The basis of comparison consists of scores on a final examination administered simultaneously to all students enrolled in sophomore mechanics courses. Two examinations are given each term, one in Mechanics I, the other in Mechanics II. The experiment was started one semester sooner in Mechanics I than in Mechanics II.
The first examination was drawn up by a committee of those teaching the course and approved by all course teachers. This was quite cumbersome, however, so that subsequent examinations have been written by faculty not currently teaching the course and are kept secret from the teachers until the beginning of the examination.
In order to assure uniformity in grading, one person is given the responsibility of grading one problem for all students. By using a written grading scale and allowing a very short time for grading – less than 24 hours – a high degree of uniformity in grading has been attained. Grades are obtained by summing the individual problem grades and are based on 100.
To date, approximately 200 students have been tested for each method in each course. This sample size is sufficiently large to make it possible to identify important differences between the methods. The investigators draw added confidence from the fact that both courses give similar results, and that similar results have been obtained each semester. There is still insufficient data to provide firm evidence for conclusions on differences between instructors and differences between class sections, but several interesting trends are becoming apparent in these areas.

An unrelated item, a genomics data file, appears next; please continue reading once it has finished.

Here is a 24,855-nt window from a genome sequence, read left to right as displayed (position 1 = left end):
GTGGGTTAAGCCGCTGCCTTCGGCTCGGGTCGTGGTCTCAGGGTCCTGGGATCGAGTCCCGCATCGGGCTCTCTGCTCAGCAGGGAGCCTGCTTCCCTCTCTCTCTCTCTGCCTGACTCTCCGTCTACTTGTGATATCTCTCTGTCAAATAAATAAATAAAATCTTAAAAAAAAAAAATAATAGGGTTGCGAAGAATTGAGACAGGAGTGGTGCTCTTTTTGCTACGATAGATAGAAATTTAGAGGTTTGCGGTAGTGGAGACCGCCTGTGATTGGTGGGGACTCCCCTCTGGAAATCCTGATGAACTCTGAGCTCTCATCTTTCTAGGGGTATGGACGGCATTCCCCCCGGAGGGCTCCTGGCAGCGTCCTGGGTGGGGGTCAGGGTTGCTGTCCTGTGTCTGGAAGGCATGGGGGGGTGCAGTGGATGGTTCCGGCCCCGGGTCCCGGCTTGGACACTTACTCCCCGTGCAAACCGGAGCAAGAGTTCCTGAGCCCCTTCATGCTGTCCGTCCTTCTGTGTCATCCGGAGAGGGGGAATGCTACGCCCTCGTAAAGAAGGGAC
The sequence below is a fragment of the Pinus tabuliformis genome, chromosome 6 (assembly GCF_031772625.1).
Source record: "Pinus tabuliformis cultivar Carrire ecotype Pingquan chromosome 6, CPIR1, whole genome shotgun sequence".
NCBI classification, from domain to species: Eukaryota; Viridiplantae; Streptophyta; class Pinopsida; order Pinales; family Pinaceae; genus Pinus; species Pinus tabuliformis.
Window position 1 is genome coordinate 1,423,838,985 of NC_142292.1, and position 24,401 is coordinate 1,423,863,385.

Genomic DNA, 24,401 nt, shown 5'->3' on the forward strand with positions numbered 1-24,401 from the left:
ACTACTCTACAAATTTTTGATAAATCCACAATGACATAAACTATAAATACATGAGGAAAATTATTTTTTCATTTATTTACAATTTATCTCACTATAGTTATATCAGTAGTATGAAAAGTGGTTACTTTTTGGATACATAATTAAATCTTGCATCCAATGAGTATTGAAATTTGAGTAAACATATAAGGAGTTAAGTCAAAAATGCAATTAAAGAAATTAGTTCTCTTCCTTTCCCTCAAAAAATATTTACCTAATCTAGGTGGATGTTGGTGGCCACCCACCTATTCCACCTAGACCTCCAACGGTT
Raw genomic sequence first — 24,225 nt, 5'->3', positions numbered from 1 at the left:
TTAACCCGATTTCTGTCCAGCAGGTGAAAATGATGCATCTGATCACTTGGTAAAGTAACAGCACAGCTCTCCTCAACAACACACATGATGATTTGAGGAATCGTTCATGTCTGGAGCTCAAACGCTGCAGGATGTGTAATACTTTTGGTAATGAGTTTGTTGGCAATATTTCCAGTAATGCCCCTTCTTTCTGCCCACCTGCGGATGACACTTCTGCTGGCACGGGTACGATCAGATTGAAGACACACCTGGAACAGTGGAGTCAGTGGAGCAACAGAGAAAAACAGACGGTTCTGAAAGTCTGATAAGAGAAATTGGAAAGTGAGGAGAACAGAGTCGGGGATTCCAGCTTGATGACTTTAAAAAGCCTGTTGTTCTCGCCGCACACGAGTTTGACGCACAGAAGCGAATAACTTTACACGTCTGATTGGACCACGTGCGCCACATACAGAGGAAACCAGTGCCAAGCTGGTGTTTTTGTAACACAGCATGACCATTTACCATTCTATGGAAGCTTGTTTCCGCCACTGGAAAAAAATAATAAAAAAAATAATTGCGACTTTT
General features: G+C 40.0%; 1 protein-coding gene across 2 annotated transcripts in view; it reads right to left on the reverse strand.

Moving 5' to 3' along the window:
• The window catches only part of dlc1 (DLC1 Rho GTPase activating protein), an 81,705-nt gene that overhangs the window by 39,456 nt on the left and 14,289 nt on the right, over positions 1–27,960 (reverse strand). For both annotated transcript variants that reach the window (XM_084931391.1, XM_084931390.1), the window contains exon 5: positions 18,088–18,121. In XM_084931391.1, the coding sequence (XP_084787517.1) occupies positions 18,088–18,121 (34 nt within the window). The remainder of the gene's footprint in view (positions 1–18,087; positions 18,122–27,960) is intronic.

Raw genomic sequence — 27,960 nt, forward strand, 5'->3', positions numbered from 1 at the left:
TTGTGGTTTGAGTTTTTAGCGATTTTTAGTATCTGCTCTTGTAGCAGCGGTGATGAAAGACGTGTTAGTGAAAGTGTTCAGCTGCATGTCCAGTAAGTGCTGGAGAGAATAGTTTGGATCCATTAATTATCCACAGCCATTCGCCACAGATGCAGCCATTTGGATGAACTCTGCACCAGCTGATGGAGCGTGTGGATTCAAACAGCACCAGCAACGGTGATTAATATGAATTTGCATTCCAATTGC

Summaries of the statistical analysis of the differences between methods are shown in Figures 1 and 2 and are given in Tables 1 and 2. Each table lists the number of students (n), mean score (x) and standard deviation (s) for each method on each separate trial, as well as the total results from all tests. In addition, values of Student’s t, degrees of freedom, and the resultant probability that the results are due to chance are tabulated for each comparison.
Table 1. Means, standard deviations and t-tests of difference between methods for Mechanics I.
Table 2. Means, standard deviations and t-tests of difference between methods for Mechanics II.
In every case the mean performance of the programmed sections has exceeded that of the lecture sections. On the separate trials, that difference is statistically significant on five of the seven trials. The overall results are significant for both courses.
It is apparent that programmed instruction as administered in the mechanics sequence at West Virginia University results in significantly better performance on the final examination than does conventional instruction. This is a major conclusion in view of the prevalent findings 4 of no significant difference in instructional methods, and warrants further discussion.